Tuesday, 20 February 2018
Life Insurance Policies
I thank the Cathaoirleach for allowing this matter to be raised in the House. This long-standing matter came to my attention when a constituent came to me about a whole-of-life assurance policy he had taken out ten years previously when he was 80 years of age. It was a policy of around €100,000. When he reached 90 years of age, the policy was reviewed. By this stage, he had paid 1.3 times the value of the life cover into the fund. He was informed by the insurance company that if he did not continue to make annual contributions to this whole-of-life policy, it would have no value and the policy would die.
When he was buying the policy, his impression was that he would pay into it over several years and there would be an investment element to it. Effectively, it would come to a point where it would have an investment value which would link in with the life cover. In the main, these policies are held by people of a more mature age. People are under the misapprehension that they are buying an investment product with life cover. Instead, it would appear to have all the aspects of a rip-off. Suddenly, before they know it, it becomes purely a life cover policy whereby, if they do not continue to pay exorbitant premiums every year, their policy dies. Someone could have a life cover of €100,000 year but, if they lived to a ripe old age, could have paid €200,000 into the policy.
Will the Minister of State commit the Department to undertake a review around this area?In this particular case, he would have gone to the Financial Services Ombudsman but got no satisfaction of any degree.
There are three aspects. Where does the review stand, how does the Minister of State believe it can be addressed and what does he think of the Financial Services and Pensions Ombudsman's remit with regard to people having recourse to the Financial Services and Pensions Ombudsman, where substance would be placed over legal form? In reality, policies are being sold with all the benefits for the insurance company and all the losses and risks for the person being insured. Surely that is not fair.
These products are designed to cover policyholders for their entire lifetime or for as long as the policyholder wishes to continue to pay premiums. To decipher that, there is, in effect, no such thing as a whole-of-life policy in that the policy is reviewed every five years. That is the net effect of what is happening. A consumer who has made a formal complaint to a financial institution and is not satisfied with the outcome may go to the Financial Services and Pensions Ombudsman to have it investigated independently. The ombudsman is independent in the performance of his statutory functions. A role of the ombudsman is to investigate, mediate and adjudicate complaints about the conduct of regulated financial service providers. As the Senator may be aware, the Financial Services and Pensions Ombudsman Act 2017 which commenced on 1 January 2018 established the Financial Services and Pensions Ombudsman. The legislation provides the FSPO with various powers to determine jurisdiction of a complaint.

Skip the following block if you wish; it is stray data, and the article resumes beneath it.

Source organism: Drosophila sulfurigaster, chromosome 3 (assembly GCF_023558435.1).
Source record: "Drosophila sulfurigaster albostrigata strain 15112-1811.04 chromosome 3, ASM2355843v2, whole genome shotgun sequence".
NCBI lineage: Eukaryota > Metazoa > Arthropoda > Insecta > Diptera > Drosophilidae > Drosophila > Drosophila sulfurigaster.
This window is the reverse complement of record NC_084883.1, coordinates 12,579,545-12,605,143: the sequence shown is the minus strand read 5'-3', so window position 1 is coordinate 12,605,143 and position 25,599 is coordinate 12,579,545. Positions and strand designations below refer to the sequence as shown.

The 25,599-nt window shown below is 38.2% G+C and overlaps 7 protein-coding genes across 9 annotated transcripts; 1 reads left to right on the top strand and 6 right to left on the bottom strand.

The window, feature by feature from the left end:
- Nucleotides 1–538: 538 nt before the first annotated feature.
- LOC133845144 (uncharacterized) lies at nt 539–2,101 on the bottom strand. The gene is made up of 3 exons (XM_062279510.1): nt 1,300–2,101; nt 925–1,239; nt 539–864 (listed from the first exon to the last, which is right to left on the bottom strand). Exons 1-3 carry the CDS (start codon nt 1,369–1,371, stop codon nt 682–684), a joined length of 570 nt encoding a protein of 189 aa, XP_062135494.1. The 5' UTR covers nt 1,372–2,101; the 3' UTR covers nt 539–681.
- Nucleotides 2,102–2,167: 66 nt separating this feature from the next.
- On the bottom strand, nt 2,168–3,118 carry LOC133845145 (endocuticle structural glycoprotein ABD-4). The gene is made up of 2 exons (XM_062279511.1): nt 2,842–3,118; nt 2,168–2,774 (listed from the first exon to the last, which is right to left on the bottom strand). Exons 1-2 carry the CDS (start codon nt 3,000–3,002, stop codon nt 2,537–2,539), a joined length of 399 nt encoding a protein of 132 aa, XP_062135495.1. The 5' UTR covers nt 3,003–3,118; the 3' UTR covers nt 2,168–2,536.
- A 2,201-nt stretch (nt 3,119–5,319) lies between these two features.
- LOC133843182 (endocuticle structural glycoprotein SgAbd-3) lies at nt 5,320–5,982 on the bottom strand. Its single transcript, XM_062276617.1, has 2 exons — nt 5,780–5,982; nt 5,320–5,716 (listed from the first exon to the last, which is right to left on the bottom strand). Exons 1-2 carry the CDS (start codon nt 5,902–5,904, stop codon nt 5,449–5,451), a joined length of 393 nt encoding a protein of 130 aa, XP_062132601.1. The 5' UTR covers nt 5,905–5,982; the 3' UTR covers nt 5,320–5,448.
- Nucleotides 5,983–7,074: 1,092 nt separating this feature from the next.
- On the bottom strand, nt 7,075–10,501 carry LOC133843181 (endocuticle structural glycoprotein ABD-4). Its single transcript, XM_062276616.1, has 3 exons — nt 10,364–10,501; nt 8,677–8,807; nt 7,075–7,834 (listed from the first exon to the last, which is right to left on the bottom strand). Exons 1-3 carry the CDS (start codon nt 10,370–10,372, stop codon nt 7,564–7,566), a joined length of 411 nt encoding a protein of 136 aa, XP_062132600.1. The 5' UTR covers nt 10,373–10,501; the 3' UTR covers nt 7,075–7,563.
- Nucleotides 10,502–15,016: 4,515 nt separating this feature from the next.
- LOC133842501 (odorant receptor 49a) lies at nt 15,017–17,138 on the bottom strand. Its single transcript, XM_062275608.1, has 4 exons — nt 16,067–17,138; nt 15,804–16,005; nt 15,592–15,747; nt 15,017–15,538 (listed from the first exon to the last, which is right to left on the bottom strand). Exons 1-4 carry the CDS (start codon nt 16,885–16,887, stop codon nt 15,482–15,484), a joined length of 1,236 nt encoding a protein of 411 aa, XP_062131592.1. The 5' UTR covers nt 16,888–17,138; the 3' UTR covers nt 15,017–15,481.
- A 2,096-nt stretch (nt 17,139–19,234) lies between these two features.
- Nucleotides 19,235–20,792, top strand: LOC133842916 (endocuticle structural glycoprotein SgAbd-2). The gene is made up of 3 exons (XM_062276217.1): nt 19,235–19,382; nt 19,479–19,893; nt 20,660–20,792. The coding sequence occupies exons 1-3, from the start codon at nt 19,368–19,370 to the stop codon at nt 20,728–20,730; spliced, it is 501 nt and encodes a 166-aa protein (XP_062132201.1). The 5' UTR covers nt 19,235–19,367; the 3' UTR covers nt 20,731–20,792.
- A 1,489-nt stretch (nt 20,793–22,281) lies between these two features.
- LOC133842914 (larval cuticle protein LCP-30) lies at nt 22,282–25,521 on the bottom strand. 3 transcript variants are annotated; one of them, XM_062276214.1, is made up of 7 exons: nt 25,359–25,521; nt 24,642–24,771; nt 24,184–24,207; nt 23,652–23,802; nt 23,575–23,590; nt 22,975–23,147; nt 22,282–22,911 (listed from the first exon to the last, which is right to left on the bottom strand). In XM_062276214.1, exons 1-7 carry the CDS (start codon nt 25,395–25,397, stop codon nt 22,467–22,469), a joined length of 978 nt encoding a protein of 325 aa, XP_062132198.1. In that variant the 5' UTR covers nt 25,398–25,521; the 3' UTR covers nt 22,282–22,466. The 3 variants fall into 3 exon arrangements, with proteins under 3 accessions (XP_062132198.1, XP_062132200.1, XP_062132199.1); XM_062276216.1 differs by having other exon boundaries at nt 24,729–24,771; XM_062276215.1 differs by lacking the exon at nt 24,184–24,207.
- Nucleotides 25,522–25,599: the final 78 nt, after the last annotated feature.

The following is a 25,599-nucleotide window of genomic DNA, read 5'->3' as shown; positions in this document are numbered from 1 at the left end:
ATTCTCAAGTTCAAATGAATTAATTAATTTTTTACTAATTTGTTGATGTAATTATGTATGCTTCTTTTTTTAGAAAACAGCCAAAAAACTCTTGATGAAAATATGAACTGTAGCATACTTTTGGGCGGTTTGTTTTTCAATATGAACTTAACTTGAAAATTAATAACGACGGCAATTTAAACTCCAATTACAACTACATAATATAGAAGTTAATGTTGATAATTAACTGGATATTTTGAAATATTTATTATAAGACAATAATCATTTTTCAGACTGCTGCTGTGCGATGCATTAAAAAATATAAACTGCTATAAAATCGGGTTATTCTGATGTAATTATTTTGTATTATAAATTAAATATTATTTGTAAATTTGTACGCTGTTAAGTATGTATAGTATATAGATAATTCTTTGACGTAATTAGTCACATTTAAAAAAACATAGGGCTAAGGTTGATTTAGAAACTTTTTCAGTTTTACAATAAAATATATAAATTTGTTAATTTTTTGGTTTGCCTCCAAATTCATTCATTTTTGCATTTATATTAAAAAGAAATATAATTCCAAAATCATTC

Complaints of conduct against a financial service provider must be about conduct which occurred during or after 2002. Although the sale of a product prior to 2002 is not a bar in itself to investigation by the ombudsman of conduct which occurred after 2002, it is important to note that the legislative provisions governing the power of the ombudsman to investigate such complaints are complex. Section 51 of the Act prescribes a period of six years for the making of a complaint to the FSPO that does not relate to a long-term financial service. Complaints about long-term financial services can be made to the FSPO within whichever of the following periods is the last to expire. One is six years from the date of the conduct giving rise to the complaint, so if one found out about this circumstance at a certain stage when someone was getting older and the premiums raised so much that it was obvious that the person could not continue to pay his or her premiums, it would be six years starting from that period. Another is three years from the earlier of the date on which the person making the complaint became aware or ought reasonably to have become aware of the conduct giving rise to the complaint. A third is such longer period as the ombudsman may allow where it appears to him or her that there are reasonable grounds for requiring a longer period and that it would be just and equitable in all the circumstances to extend the period.